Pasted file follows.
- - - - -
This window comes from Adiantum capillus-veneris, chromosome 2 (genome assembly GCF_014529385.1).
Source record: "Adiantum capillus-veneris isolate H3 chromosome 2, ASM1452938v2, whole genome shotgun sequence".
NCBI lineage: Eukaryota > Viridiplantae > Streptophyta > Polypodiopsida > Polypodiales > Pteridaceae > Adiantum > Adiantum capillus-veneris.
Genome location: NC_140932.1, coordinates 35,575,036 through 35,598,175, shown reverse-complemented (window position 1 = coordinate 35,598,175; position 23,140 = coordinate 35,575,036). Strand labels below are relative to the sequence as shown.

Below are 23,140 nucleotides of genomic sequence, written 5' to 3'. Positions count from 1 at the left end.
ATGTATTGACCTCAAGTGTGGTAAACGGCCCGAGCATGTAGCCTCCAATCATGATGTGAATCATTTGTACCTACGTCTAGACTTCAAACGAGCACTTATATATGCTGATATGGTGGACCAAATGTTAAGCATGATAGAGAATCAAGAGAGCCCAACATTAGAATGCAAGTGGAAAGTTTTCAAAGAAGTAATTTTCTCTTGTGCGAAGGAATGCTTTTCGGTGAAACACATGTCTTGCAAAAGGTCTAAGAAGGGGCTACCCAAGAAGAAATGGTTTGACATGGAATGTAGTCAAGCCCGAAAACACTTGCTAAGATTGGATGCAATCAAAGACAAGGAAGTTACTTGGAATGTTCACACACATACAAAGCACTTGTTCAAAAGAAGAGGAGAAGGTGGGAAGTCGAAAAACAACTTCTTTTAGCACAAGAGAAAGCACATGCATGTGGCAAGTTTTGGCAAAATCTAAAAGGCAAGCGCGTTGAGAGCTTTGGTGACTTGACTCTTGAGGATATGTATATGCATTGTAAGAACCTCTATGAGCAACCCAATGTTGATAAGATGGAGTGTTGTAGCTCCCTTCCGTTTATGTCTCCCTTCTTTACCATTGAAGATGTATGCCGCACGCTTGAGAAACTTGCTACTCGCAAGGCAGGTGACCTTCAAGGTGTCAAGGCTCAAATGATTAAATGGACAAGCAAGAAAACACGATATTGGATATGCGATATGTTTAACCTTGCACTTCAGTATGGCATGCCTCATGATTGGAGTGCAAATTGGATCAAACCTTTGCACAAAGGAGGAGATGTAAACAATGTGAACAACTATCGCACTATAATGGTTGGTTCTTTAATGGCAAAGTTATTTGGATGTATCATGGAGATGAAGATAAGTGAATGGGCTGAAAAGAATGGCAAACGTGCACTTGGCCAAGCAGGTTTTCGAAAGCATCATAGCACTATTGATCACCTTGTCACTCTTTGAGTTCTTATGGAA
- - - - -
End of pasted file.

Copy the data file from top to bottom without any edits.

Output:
This window comes from Adiantum capillus-veneris, chromosome 2 (genome assembly GCF_014529385.1).
Source record: "Adiantum capillus-veneris isolate H3 chromosome 2, ASM1452938v2, whole genome shotgun sequence".
NCBI lineage: Eukaryota > Viridiplantae > Streptophyta > Polypodiopsida > Polypodiales > Pteridaceae > Adiantum > Adiantum capillus-veneris.
Genome location: NC_140932.1, coordinates 35,575,036 through 35,598,175, shown reverse-complemented (window position 1 = coordinate 35,598,175; position 23,140 = coordinate 35,575,036). Strand labels below are relative to the sequence as shown.

Below are 23,140 nucleotides of genomic sequence, written 5' to 3'. Positions count from 1 at the left end.
ATGTATTGACCTCAAGTGTGGTAAACGGCCCGAGCATGTAGCCTCCAATCATGATGTGAATCATTTGTACCTACGTCTAGACTTCAAACGAGCACTTATATATGCTGATATGGTGGACCAAATGTTAAGCATGATAGAGAATCAAGAGAGCCCAACATTAGAATGCAAGTGGAAAGTTTTCAAAGAAGTAATTTTCTCTTGTGCGAAGGAATGCTTTTCGGTGAAACACATGTCTTGCAAAAGGTCTAAGAAGGGGCTACCCAAGAAGAAATGGTTTGACATGGAATGTAGTCAAGCCCGAAAACACTTGCTAAGATTGGATGCAATCAAAGACAAGGAAGTTACTTGGAATGTTCACACACATACAAAGCACTTGTTCAAAAGAAGAGGAGAAGGTGGGAAGTCGAAAAACAACTTCTTTTAGCACAAGAGAAAGCACATGCATGTGGCAAGTTTTGGCAAAATCTAAAAGGCAAGCGCGTTGAGAGCTTTGGTGACTTGACTCTTGAGGATATGTATATGCATTGTAAGAACCTCTATGAGCAACCCAATGTTGATAAGATGGAGTGTTGTAGCTCCCTTCCGTTTATGTCTCCCTTCTTTACCATTGAAGATGTATGCCGCACGCTTGAGAAACTTGCTACTCGCAAGGCAGGTGACCTTCAAGGTGTCAAGGCTCAAATGATTAAATGGACAAGCAAGAAAACACGATATTGGATATGCGATATGTTTAACCTTGCACTTCAGTATGGCATGCCTCATGATTGGAGTGCAAATTGGATCAAACCTTTGCACAAAGGAGGAGATGTAAACAATGTGAACAACTATCGCACTATAATGGTTGGTTCTTTAATGGCAAAGTTATTTGGATGTATCATGGAGATGAAGATAAGTGAATGGGCTGAAAAGAATGGCAAACGTGCACTTGGCCAAGCAGGTTTTCGAAAGCATCATAGCACTATTGATCACCTTGTCACTCTTTGAGTTCTTATGGAA